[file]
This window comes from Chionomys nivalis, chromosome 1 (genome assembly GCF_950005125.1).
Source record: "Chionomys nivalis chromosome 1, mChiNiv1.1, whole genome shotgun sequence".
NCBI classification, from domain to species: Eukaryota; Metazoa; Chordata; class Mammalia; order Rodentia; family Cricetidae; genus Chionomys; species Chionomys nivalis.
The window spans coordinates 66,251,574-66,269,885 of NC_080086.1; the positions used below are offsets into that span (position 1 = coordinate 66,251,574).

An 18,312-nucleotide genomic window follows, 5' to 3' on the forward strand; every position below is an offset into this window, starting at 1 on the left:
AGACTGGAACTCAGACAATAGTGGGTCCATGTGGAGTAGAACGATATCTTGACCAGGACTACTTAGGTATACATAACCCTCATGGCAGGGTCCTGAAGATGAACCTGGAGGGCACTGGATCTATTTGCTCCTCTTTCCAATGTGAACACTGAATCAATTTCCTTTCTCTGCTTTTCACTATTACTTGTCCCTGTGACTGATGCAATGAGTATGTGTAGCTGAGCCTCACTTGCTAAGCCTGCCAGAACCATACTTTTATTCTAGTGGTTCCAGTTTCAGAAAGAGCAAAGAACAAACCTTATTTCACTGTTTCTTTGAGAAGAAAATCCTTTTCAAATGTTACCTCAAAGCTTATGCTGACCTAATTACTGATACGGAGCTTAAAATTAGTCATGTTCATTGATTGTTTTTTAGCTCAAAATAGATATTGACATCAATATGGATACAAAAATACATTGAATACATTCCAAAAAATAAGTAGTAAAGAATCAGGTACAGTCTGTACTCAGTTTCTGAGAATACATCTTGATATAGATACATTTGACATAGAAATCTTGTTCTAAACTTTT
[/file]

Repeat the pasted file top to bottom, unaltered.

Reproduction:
This window comes from Chionomys nivalis, chromosome 1 (genome assembly GCF_950005125.1).
Source record: "Chionomys nivalis chromosome 1, mChiNiv1.1, whole genome shotgun sequence".
NCBI classification, from domain to species: Eukaryota; Metazoa; Chordata; class Mammalia; order Rodentia; family Cricetidae; genus Chionomys; species Chionomys nivalis.
The window spans coordinates 66,251,574-66,269,885 of NC_080086.1; the positions used below are offsets into that span (position 1 = coordinate 66,251,574).

An 18,312-nucleotide genomic window follows, 5' to 3' on the forward strand; every position below is an offset into this window, starting at 1 on the left:
AGACTGGAACTCAGACAATAGTGGGTCCATGTGGAGTAGAACGATATCTTGACCAGGACTACTTAGGTATACATAACCCTCATGGCAGGGTCCTGAAGATGAACCTGGAGGGCACTGGATCTATTTGCTCCTCTTTCCAATGTGAACACTGAATCAATTTCCTTTCTCTGCTTTTCACTATTACTTGTCCCTGTGACTGATGCAATGAGTATGTGTAGCTGAGCCTCACTTGCTAAGCCTGCCAGAACCATACTTTTATTCTAGTGGTTCCAGTTTCAGAAAGAGCAAAGAACAAACCTTATTTCACTGTTTCTTTGAGAAGAAAATCCTTTTCAAATGTTACCTCAAAGCTTATGCTGACCTAATTACTGATACGGAGCTTAAAATTAGTCATGTTCATTGATTGTTTTTTAGCTCAAAATAGATATTGACATCAATATGGATACAAAAATACATTGAATACATTCCAAAAAATAAGTAGTAAAGAATCAGGTACAGTCTGTACTCAGTTTCTGAGAATACATCTTGATATAGATACATTTGACATAGAAATCTTGTTCTAAACTTTT